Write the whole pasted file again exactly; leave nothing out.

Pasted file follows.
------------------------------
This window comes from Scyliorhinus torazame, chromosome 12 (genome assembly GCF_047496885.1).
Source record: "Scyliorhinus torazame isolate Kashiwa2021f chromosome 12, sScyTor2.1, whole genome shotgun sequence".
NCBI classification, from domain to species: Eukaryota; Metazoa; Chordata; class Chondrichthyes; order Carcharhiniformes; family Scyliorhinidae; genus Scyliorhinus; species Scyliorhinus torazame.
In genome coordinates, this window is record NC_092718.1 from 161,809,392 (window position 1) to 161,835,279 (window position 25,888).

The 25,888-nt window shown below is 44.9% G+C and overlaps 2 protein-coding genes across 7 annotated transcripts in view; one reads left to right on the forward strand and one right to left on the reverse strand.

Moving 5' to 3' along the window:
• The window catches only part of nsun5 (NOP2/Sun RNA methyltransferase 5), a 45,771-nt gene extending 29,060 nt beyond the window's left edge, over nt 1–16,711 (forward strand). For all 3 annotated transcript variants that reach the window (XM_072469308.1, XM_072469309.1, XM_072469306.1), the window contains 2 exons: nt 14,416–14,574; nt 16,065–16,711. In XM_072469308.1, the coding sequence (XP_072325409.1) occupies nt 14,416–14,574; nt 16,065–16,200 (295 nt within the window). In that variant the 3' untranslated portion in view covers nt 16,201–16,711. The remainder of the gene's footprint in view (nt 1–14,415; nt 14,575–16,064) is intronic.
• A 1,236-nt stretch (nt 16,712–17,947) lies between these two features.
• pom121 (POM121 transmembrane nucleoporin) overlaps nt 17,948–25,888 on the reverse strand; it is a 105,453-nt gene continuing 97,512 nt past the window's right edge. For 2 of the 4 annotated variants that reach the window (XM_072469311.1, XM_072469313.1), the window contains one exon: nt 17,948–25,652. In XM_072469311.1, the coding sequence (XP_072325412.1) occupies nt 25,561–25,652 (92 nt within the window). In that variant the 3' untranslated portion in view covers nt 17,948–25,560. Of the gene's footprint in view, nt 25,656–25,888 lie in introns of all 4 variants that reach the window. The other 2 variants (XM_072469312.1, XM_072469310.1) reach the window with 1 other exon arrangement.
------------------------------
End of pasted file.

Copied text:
This window comes from Scyliorhinus torazame, chromosome 12 (genome assembly GCF_047496885.1).
Source record: "Scyliorhinus torazame isolate Kashiwa2021f chromosome 12, sScyTor2.1, whole genome shotgun sequence".
NCBI classification, from domain to species: Eukaryota; Metazoa; Chordata; class Chondrichthyes; order Carcharhiniformes; family Scyliorhinidae; genus Scyliorhinus; species Scyliorhinus torazame.
In genome coordinates, this window is record NC_092718.1 from 161,809,392 (window position 1) to 161,835,279 (window position 25,888).

The 25,888-nt window shown below is 44.9% G+C and overlaps 2 protein-coding genes across 7 annotated transcripts in view; one reads left to right on the forward strand and one right to left on the reverse strand.

Moving 5' to 3' along the window:
• The window catches only part of nsun5 (NOP2/Sun RNA methyltransferase 5), a 45,771-nt gene extending 29,060 nt beyond the window's left edge, over nt 1–16,711 (forward strand). For all 3 annotated transcript variants that reach the window (XM_072469308.1, XM_072469309.1, XM_072469306.1), the window contains 2 exons: nt 14,416–14,574; nt 16,065–16,711. In XM_072469308.1, the coding sequence (XP_072325409.1) occupies nt 14,416–14,574; nt 16,065–16,200 (295 nt within the window). In that variant the 3' untranslated portion in view covers nt 16,201–16,711. The remainder of the gene's footprint in view (nt 1–14,415; nt 14,575–16,064) is intronic.
• A 1,236-nt stretch (nt 16,712–17,947) lies between these two features.
• pom121 (POM121 transmembrane nucleoporin) overlaps nt 17,948–25,888 on the reverse strand; it is a 105,453-nt gene continuing 97,512 nt past the window's right edge. For 2 of the 4 annotated variants that reach the window (XM_072469311.1, XM_072469313.1), the window contains one exon: nt 17,948–25,652. In XM_072469311.1, the coding sequence (XP_072325412.1) occupies nt 25,561–25,652 (92 nt within the window). In that variant the 3' untranslated portion in view covers nt 17,948–25,560. Of the gene's footprint in view, nt 25,656–25,888 lie in introns of all 4 variants that reach the window. The other 2 variants (XM_072469312.1, XM_072469310.1) reach the window with 1 other exon arrangement.